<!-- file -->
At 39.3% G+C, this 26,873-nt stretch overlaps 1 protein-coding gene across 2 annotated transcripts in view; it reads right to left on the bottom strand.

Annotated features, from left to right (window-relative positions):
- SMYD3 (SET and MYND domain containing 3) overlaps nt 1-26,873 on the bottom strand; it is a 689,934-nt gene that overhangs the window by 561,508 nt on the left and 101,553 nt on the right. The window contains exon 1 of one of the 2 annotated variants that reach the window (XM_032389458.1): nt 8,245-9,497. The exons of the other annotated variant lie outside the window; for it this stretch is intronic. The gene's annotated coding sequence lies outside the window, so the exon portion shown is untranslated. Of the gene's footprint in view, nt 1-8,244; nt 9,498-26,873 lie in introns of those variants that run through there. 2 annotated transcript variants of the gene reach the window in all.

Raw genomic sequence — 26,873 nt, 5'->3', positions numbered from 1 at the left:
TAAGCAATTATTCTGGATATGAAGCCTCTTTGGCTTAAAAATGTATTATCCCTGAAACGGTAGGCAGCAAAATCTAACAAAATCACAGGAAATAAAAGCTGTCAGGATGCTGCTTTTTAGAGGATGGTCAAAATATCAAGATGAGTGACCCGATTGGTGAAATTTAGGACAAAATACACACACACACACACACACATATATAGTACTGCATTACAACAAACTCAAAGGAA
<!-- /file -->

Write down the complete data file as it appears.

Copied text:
At 39.3% G+C, this 26,873-nt stretch overlaps 1 protein-coding gene across 2 annotated transcripts in view; it reads right to left on the bottom strand.

Annotated features, from left to right (window-relative positions):
- SMYD3 (SET and MYND domain containing 3) overlaps nt 1-26,873 on the bottom strand; it is a 689,934-nt gene that overhangs the window by 561,508 nt on the left and 101,553 nt on the right. The window contains exon 1 of one of the 2 annotated variants that reach the window (XM_032389458.1): nt 8,245-9,497. The exons of the other annotated variant lie outside the window; for it this stretch is intronic. The gene's annotated coding sequence lies outside the window, so the exon portion shown is untranslated. Of the gene's footprint in view, nt 1-8,244; nt 9,498-26,873 lie in introns of those variants that run through there. 2 annotated transcript variants of the gene reach the window in all.

Raw genomic sequence — 26,873 nt, 5'->3', positions numbered from 1 at the left:
TAAGCAATTATTCTGGATATGAAGCCTCTTTGGCTTAAAAATGTATTATCCCTGAAACGGTAGGCAGCAAAATCTAACAAAATCACAGGAAATAAAAGCTGTCAGGATGCTGCTTTTTAGAGGATGGTCAAAATATCAAGATGAGTGACCCGATTGGTGAAATTTAGGACAAAATACACACACACACACACACACATATATAGTACTGCATTACAACAAACTCAAAGGAA